Invasive Species Compendium

Detailed coverage of invasive species threatening livelihoods and the environment worldwide

Abstract

Ecology, distribution and expansion of a Mediterranean native invader, the fireworm Hermodice carunculata (Annelida).

Abstract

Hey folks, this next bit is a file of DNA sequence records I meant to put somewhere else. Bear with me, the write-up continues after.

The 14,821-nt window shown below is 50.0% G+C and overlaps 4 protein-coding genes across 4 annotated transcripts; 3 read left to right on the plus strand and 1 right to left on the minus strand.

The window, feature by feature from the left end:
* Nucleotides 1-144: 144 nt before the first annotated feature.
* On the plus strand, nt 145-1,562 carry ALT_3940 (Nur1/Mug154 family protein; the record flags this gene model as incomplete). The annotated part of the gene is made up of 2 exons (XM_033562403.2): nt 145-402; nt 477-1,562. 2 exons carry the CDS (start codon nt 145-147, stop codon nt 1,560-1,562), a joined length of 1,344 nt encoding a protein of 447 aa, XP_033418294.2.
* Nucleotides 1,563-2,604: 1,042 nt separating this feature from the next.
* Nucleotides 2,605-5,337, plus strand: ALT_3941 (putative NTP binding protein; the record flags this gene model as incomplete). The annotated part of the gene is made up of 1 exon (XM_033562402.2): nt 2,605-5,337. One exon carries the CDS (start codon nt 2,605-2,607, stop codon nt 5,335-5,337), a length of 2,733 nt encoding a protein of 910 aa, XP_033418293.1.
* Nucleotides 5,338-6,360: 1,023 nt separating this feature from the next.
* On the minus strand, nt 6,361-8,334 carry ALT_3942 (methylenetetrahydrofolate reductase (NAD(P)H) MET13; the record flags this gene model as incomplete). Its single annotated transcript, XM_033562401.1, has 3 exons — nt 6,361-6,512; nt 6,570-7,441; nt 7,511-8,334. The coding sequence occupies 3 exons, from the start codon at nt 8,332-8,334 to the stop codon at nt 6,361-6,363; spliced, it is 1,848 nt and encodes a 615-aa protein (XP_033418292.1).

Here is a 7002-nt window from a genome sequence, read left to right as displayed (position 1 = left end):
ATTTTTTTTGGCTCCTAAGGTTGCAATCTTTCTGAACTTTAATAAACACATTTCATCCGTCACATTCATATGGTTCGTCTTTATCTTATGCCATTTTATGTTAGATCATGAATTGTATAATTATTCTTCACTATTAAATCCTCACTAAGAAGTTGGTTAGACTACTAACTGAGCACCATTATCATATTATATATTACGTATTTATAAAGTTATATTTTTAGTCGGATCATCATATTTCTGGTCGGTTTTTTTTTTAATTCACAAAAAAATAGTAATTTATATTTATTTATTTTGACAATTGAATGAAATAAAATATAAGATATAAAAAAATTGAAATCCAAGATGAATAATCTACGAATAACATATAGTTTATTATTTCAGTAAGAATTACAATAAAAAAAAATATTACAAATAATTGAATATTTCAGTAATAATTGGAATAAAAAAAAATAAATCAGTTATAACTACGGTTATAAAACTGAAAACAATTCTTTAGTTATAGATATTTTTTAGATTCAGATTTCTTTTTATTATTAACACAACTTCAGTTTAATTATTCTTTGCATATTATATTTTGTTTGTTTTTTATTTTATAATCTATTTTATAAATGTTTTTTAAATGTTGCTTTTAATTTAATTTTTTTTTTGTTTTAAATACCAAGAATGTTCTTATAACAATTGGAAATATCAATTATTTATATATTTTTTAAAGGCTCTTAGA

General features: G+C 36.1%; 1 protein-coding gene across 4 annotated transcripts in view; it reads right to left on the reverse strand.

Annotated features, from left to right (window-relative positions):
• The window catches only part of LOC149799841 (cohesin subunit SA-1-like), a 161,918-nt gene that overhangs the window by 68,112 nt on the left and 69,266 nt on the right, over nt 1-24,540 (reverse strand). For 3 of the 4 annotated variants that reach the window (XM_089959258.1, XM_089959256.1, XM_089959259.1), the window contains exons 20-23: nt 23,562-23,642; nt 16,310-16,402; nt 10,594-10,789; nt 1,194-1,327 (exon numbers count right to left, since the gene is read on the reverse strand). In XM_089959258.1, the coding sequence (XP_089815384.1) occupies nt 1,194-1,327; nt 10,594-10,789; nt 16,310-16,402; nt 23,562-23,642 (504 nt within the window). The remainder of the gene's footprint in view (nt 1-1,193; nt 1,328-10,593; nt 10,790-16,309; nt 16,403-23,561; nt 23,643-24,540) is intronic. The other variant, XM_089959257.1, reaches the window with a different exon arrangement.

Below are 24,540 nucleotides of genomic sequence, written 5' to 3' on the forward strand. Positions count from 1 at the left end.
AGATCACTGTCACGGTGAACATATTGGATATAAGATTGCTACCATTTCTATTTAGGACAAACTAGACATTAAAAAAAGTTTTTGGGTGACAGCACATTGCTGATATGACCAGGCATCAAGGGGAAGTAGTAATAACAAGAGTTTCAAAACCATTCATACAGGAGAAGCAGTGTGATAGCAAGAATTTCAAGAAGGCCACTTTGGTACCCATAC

Global change and the overall raise of seawater temperature are causing a poleward shift in species distribution, increasing the occurrence of warm-water biota in many ecosystems worldwide. In the Mediterranean, the ongoing sea warming is promoting native subtropical species to invader status. The bearded fireworm Hermodice carunculata (Amphinomida) is a thermophilic generalist predator spreading in the Central Mediterranean Sea. Although it is a typical inhabitant of Ionian coasts, several sightings have occurred at more northerly localities along the Tyrrhenian and Adriatic Seas, suggesting that density increases and range expansion are underway. These distributional records are in contrast with historical literature and museum collections, which provide poor sporadic information. The present study aimed at investigating the spatiotemporal changes that have occurred in H. carunculata abundances and distribution in the Mediterranean basins surrounding the Italian peninsula so far. We examined an exhaustive collection of existing information. A total of 857 reports of H. carunculata were collected from 368 localities. These data significantly expand knowledge on the life and feeding habit of H. carunculata. The integration of different data sources allowed the reconstruction of the shifts that have happened over the last 50 years, which are coherent with the consistent warming trend of Mediterranean Sea surface temperatures. Recent colonization events have occurred both along the Adriatic and Western Mediterranean coasts. The present findings provide unique insights into the expansion of H. carunculata, supporting future spreading throughout the Northern and Western Mediterranean. Tracking these changes is critical to assess potential impacts on coastal rocky-benthic communities, public health and commercial fisheries.